Individuals wishing to become lawful permanent residents (otherwise known as a "green card" holder) follow one of two pathways to obtain a green card. The first is known as "consular processing". The second, and generally much preferred way, is known as "adjustment of status". Today's blog will discuss the adjustment of status process.
WHAT IS ADJUSTMENT OF STATUS?
Adjustment of status is the process of changing from a non-immigrant status, such as a student or visitor, to an immigrant status. A classic example is a foreign national who comes to the United States as a student, then marries a United States citizen and wishes to reside in the United States permanently.
WHAT IS THE APPLICATION PROCESS FOR ADJUSTMENT OF STATUS?
Generally, several applications are filed concurrently to obtain adjustment of status. In the above example, the following applications could be filed. First, a Petition for Alien Relative, which requests U.S. Citizenship and Imigration Service to determine that the foreign national is a foreign national, is married to a U.S. citizen, and that the marriage is "bona fide". Second, an Application for Adjustment of Status, which requests U.S.C.I.S. to determine that, based on the approval of the the Petition for Alien Relative, the person is eligible to become a permanent resident. To show this, it must be shown that the person entered the U.S. legally, has sufficient financial support, does not have any criminal history that renders him/her ineligible, and has no medical history that renders him/her ineligible. Supporting documents are submitted to prove these essential elements. Third, an application for advance parole, which requests permission to travel in and out of the United States while the application for adjustment of status is pending. Fourt, an application for employment authorization, which requests permission to work legally in the U.S. while the application for adjustment of status is pending.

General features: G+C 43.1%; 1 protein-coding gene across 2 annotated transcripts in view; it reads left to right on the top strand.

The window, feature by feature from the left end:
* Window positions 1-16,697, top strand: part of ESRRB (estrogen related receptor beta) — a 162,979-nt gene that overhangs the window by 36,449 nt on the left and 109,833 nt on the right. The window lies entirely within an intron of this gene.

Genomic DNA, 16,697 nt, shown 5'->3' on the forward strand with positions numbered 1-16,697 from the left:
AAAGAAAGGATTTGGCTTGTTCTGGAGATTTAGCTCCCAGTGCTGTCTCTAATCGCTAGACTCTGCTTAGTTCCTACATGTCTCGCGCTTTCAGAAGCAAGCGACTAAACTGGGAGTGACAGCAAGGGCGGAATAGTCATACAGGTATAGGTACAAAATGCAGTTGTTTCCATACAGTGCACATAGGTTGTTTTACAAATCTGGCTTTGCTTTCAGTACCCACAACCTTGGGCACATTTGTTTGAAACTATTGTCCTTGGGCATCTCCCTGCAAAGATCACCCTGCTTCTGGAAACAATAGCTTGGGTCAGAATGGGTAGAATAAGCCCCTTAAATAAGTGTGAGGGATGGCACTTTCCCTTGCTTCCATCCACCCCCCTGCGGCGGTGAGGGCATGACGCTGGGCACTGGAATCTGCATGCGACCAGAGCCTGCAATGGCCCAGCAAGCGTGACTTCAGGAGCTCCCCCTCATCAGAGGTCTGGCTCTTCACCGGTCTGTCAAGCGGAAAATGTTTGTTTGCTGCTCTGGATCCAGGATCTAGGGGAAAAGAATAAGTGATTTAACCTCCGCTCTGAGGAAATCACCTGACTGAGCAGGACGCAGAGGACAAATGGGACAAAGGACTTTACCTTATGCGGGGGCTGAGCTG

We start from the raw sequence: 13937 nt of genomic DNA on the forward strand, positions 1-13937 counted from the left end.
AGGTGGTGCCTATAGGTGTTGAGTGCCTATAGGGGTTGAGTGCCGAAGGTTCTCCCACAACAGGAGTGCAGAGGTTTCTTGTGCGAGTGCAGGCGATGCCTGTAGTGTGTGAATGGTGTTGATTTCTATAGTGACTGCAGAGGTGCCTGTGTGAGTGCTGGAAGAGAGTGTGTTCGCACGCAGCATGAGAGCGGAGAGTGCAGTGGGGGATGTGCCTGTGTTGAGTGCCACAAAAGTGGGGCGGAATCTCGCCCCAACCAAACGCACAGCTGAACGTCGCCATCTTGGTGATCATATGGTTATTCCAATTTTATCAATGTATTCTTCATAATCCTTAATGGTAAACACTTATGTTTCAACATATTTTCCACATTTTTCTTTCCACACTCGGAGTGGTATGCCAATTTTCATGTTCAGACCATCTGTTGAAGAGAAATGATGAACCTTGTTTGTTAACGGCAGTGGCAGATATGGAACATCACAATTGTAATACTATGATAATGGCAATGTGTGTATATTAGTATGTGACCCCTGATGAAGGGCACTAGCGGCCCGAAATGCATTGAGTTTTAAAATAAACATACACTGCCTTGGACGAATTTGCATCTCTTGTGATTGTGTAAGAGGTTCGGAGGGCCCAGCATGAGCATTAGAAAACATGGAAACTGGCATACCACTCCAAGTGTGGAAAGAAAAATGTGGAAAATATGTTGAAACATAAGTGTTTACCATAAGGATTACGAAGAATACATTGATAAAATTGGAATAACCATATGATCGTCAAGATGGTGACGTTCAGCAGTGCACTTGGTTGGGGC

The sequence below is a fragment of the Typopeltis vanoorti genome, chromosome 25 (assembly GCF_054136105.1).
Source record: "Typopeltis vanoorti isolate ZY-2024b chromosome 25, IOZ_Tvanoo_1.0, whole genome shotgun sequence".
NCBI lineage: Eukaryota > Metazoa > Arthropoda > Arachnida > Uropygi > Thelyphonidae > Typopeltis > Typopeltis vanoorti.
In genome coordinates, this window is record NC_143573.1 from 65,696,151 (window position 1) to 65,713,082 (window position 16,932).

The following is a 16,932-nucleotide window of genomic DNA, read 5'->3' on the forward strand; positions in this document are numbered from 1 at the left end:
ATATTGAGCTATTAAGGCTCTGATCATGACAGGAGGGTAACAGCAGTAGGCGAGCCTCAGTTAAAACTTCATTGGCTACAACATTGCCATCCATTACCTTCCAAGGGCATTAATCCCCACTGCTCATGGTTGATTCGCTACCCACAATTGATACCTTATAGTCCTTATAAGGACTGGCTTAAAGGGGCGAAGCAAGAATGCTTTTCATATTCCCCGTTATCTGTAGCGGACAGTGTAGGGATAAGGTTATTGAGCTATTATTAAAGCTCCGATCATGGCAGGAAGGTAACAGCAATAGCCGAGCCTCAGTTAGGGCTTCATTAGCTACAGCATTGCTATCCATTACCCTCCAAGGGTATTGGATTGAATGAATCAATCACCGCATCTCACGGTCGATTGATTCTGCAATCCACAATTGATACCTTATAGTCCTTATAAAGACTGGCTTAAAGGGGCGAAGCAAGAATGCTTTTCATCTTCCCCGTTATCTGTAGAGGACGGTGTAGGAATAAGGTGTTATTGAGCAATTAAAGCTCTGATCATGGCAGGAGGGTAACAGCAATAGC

HOW LONG WILL IT TAKE TO GET MY GREEN CARD?
In many cases, the length of time for processing depends on the country of origin and the relationship between the Petitioner and the foreign national, because there is a cap on the number of visas available in certain categories. However, in the above example, no cap exists, and therefore the length of time for processing would just depend on how long it takes for U.S.C.I.S. to process the request. Generally, we would expect this case to take around 9 months to process.
If you're considering adjustment of status, you don't have to go through the journey alone. Individuals need competent legal assistance to guide them through the process. The immigration lawyers of Christiansen Law Firm have significant experience in assisting clients in immigration matters, including adjustment of status. Contact the offices of Christiansen Law Firm in Houston or San Antonio for more information.